Sen. Floor Analyses

Office of Senate Floor Analyses
(916) 651-1520 Fax: (916) 327-4478
SB 485
Bill No:
SB 485
Hernandez (D), et al.
AYES: Hertzberg, Nguyen, Beall, Hernandez, Lara, Moorlach, Pavley
SUBJECT: County of Los Angeles: sanitation districts
SOURCE: Los Angeles County Sanitation Districts
DIGEST: This bill authorizes specified sanitation districts in the County of Los
Angeles to acquire, construct, operate, maintain, and furnish facilities for the
diversion, management, and treatment of stormwater and dry weather runoff, the
discharge of the water to the stormwater drainage system, and the beneficial use of
the water.
Existing law:
Authorizes the formation of sanitation districts responsible for the
construction, operation, and maintenance of facilities to collect, treat, and
dispose of wastewater and industrial wastes.
Does not explicitly authorize county sanitation districts to collect, treat,
and make use of stormwater and dry weather runoff.
Authorizes, through respective special statutes, the Irvine Ranch Water
District and Orange County Sanitation District, to acquire, construct, and
operate facilities that divert and treat urban runoff, that return the water to the
drainage courses, and for the beneficial use of the water.
SB 485
Page 2
Requires municipalities that discharge water into rivers, lakes, and oceans
to obtain and comply with a Municipal Separate Storm Sewer Systems (MS4)
This bill:
Authorizes specified sanitation districts in Los Angeles County to acquire,
construct, operate, maintain, and furnish facilities for the purpose of:
 Diverting stormwater and dry weather runoff from the stormwater drainage
 Managing and treating stormwater and dry weather runoff;
 Discharging the water into the stormwater drainage system or rivers, lakes,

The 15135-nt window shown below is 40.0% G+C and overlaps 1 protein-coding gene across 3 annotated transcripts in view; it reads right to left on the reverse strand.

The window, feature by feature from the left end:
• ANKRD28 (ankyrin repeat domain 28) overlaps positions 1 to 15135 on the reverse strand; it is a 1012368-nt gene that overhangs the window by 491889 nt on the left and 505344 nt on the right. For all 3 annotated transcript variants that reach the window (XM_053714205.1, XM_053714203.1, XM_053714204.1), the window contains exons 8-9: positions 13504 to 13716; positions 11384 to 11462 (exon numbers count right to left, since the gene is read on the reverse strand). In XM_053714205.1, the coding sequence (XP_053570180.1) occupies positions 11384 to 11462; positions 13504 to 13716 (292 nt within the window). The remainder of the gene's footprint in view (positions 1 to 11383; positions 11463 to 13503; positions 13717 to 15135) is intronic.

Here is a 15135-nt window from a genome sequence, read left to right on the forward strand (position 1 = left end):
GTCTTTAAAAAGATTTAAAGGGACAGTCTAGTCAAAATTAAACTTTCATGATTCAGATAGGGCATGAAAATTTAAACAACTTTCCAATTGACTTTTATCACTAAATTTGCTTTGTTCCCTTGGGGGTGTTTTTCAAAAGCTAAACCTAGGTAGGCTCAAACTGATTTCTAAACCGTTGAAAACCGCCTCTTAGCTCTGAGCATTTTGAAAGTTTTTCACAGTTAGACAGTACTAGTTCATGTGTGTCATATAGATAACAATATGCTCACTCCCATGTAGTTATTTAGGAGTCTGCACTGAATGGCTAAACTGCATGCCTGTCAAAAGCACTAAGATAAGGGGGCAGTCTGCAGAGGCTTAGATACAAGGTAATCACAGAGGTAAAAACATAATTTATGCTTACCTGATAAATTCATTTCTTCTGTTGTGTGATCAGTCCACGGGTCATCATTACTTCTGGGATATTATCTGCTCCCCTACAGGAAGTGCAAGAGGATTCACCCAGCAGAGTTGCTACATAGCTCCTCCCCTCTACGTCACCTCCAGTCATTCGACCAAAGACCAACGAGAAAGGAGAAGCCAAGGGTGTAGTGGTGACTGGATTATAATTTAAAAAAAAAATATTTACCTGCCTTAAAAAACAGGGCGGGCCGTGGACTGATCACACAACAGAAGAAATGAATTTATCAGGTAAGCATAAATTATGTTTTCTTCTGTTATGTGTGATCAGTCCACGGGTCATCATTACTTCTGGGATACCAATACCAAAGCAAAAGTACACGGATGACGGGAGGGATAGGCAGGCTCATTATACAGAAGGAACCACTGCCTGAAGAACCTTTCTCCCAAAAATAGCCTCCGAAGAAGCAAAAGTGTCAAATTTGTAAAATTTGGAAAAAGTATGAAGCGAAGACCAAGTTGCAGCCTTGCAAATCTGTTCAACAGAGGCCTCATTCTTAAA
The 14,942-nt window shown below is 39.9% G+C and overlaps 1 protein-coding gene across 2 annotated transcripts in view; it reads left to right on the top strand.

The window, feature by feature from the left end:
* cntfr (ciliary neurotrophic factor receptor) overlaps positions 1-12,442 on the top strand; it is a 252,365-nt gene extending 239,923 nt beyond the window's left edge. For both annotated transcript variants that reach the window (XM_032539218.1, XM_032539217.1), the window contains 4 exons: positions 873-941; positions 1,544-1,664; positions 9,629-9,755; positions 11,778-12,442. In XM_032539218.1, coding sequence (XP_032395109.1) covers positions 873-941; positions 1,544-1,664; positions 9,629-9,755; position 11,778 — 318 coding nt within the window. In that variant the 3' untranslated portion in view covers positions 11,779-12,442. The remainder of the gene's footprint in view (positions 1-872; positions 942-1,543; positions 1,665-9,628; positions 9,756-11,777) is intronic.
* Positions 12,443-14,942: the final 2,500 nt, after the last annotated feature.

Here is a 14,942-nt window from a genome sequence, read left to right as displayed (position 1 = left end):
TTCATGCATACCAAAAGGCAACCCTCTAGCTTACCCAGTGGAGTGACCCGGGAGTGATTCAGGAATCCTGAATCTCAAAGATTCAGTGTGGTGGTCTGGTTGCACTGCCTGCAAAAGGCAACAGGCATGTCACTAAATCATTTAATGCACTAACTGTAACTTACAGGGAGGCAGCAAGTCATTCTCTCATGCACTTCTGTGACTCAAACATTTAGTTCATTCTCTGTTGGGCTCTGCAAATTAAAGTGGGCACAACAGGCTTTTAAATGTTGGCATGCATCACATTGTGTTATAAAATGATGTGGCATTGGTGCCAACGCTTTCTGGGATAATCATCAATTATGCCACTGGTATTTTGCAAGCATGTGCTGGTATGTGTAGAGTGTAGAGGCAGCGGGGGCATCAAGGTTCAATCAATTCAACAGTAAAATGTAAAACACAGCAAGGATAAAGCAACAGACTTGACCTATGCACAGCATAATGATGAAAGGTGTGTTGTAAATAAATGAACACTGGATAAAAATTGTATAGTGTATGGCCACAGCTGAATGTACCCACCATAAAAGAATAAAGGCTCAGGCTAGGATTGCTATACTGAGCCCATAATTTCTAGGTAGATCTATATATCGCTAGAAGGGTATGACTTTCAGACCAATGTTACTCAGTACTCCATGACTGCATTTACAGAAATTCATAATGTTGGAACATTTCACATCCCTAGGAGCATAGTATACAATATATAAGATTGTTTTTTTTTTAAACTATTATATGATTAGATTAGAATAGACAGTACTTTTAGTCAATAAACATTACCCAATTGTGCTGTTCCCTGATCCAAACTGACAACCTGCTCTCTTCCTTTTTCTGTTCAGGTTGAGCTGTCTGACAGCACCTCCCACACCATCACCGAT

oceans and other watercourses; and
 Beneficial use of the water.
Specifies that its provisions must not be construed to interfere with
existing water rights or existing water rights law.
Makes legislative findings and declarations as to the necessity of a special
statute for the County of Los Angeles.
Rainwater and runoff from manmade sources, such as irrigation, builds up on
impermeable surfaces, picking up pollutants as it travels across urban landscapes,
down rivers, and runs into lakes and the ocean. Left untreated, stormwater and
(dry weather) urban runoff can create water quality issues. To protect rivers, lakes,
and oceans, the federal Clean Water Act (CWA) requires the states to reduce
pollution from stormwater and urban runoff. Under the CWA, municipalities that
discharge water into rivers, lakes, and oceans must obtain and comply with an MS4
permit. In California, the federal government has delegated enforcement authority
for the CWA to the State Water Resources Control Board (SWRCB). SWRCB and
the nine Regional Water Quality Control Boards are increasingly pushing counties,
cities, and special districts to reduce urban runoff and stormwater discharges under
the MS4 permit requirements.
SB 485
Page 3
Cities in the Los Angeles region, as well as Los Angeles County and the Los
Angeles County Flood Control District, are subject to especially heightened
regulatory pressure under MS4 permit requirements. Los Angeles city officials
estimate that compliance with these requirements could cost local governments
billions of dollars.